This morning, I awoke to the news that the tornado had touched down again in some small towns to the east, but thankfully, nobody was seriously injured, although some folks, including the son of a friend of mine, lost their homes. I also saw the news about what’s happening in Texas, and I think that, on top of everything else this past week, is what finally broke my brain. I have work I need to do, but I have not slept well for the last three or four nights, and I’m very tired, and I’m very sad, and I just want to sit here and curl up with a cup of tea and my dog (who loves me again, although he jumps down from the couch when he sees me coming) and look at pretty things on Pinterest and maybe get off the computer and go make something pretty with my own two hands.

But: I have work to do, and my clients need their websites, and I need to get paid, and I need to find my focus and get it done. I will take a moment to count my blessings, because I know I have so much to be thankful for, make another cup of tea, go kiss my husband, and get to work.

A Tiny Glimmer of Hope

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Project: Radium Town, the Steampunk Weird West adventure set in my hometown of Claremore, Oklahoma at the dawn of statehood and featuring Will Rogers and Tom Mix.

Writing stage: First Draft

Today’s Word Count: 485. It came really close to being zilch, so I’ll take it.

Total Word Count: 5,030

What happened: Betty met Mary Bayless, the richest woman in town, who invited her and the professor to dinner.

Favorite line(s):

Still smiling, she extended her hand. “I’m Mary Bayless. My husband John was a great admirer of the professor’s.”

“Was?” Betty asked as she shook the woman’s hand. “Did the professor do something to sour Mr. Bayless’s admiration?”

“Not at all.” Her smile wavered only an instant as she said, “Mr. Bayless passed away earlier this year.”

“Oh.” Brilliant deduction there, Agent Blake. “I’m so sorry to hear that.”

C25K/UFYH: Not a durn thing, on either count. But I was right about yesterday’s Pilates workout leaving me sore, so I don’t feel too bad about it.

Other: Took Sasha back to the vet for a checkup. The vet told us that she attended a seminar the other day and learned about an experimental treatment that might help. She ran tests and Sasha’s blood count’s not quite high enough to qualify her for it, but the vet is going to do some more research to see if we can do anything to build up her red cell count enough that we can go through with the treatment. It won’t necessarily save her life, but it sounds like it has a good chance of slowing things down and buying her some time and relieving her pain.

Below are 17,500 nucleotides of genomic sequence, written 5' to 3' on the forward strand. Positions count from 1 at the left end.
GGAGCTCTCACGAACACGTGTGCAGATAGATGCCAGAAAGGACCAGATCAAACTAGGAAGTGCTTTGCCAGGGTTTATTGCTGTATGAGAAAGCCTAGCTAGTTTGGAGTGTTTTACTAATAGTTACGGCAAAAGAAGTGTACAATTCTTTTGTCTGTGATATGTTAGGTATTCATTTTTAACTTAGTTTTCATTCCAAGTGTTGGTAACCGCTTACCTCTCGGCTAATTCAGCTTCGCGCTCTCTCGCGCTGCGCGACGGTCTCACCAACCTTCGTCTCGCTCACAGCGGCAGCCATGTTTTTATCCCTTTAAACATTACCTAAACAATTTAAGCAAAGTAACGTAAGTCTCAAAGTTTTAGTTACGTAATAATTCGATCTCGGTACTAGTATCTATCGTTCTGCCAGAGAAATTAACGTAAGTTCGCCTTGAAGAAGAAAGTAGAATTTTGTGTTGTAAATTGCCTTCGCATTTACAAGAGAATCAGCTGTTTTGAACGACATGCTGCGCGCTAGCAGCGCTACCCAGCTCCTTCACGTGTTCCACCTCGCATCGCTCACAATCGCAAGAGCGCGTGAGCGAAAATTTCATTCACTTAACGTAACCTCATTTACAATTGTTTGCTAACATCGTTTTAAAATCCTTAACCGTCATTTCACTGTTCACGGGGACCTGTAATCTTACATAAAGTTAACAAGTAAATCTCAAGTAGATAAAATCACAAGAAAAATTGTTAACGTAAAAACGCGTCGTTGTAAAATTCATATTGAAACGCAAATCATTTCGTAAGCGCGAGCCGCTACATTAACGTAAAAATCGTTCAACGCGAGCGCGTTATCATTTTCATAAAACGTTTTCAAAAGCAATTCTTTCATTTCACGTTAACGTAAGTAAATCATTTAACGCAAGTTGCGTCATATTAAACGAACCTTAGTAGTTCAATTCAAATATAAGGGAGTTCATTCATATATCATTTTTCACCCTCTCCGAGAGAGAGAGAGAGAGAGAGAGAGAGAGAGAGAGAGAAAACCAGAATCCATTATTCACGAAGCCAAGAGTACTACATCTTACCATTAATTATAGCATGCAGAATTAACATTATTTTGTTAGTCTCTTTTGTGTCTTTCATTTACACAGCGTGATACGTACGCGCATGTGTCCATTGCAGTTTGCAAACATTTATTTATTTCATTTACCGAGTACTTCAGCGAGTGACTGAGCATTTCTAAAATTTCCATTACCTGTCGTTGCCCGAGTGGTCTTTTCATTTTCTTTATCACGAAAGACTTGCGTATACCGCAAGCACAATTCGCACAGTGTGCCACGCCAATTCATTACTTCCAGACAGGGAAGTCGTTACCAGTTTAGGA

Otherwise, I finished the development stage of my client’s website, and now we just need to load in the content. I don’t know how close she is to having all of the copy written, but I’m hoping it’ll be ready to launch by the end of the week. I also got a call from my husband’s cousin, who had a new client lead for me, which if it pans out will shore up the rest of this month for us, so my fingers are crossed that that’ll work out.

Camp Nanowrimo: Day 8

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Project: Radium Town, the Steampunk Weird West adventure set in my hometown of Claremore, Oklahoma at the dawn of statehood and featuring Will Rogers and Tom Mix.

Writing stage: First Draft

Today’s Word Count: 625. And I didn’t write all weekend, either. I need to hustle if I’m going to catch up.

Total Word Count: 4,545

What happened: Betty checked into her hotel room. Exciting!

Favorite line(s):

The lobby of the Hotel Sequoyah was grand bordering on ostentatious, with mahogany paneling and marble floors and gilded electric sconces and chandeliers, all polished to a such a sheen that Betty could see her disheveled appearance in any surface she looked at. The decor was a blend of native art and artifacts and Art Nouveau, with a large portrait of Sequoyah himself done in oils gracing one side of the front desk, and a Mucha painting on the other. All of these small town hotels that often served as Betty’s home away from home tended to project a sense of trying a little too hard to look like something you’d find back east, but she appreciated the way this one made at least a cursory attempt to acknowledge the town’s heritage.

C25K/UFYH:I’ve given up on waiting for the weather to stabilize so I can do C25K. If this year follows the same pattern as the last two years, we’re going to have a long rainy spring that goes right into Too Dang Hot To Do Anything, Ever. Also, my knee has been acting up again for no apparent reason, and between that and the weather I think maybe somebody’s trying to tell me I’m just not meant to run a 5K. So since I’d like to be able to wear my birthday jeans without any muffin top sometime this year, today I made myself do Pilates. I went through the whole workout for the first time since I can’t even remember. I’m going to be in so much pain tomorrow.

What else: Came close to finishing the development stage of the YA book series website I’m doing, and wrote a blog post about it. Paid some bills and made some Asian coleslaw for lunch. I need to give Sasha the rest of her vitamins and help Matt give her her nighttime meds, clean the cat boxes, and eat dinner, not necessarily in that order. Then I’m going to fall into bed alongside my husband and dog and watch Justfied (we’re about eight episodes into Season 2) — or possibly catch up on Vegas and/or check out Hannibal — until we can’t keep our eyes open.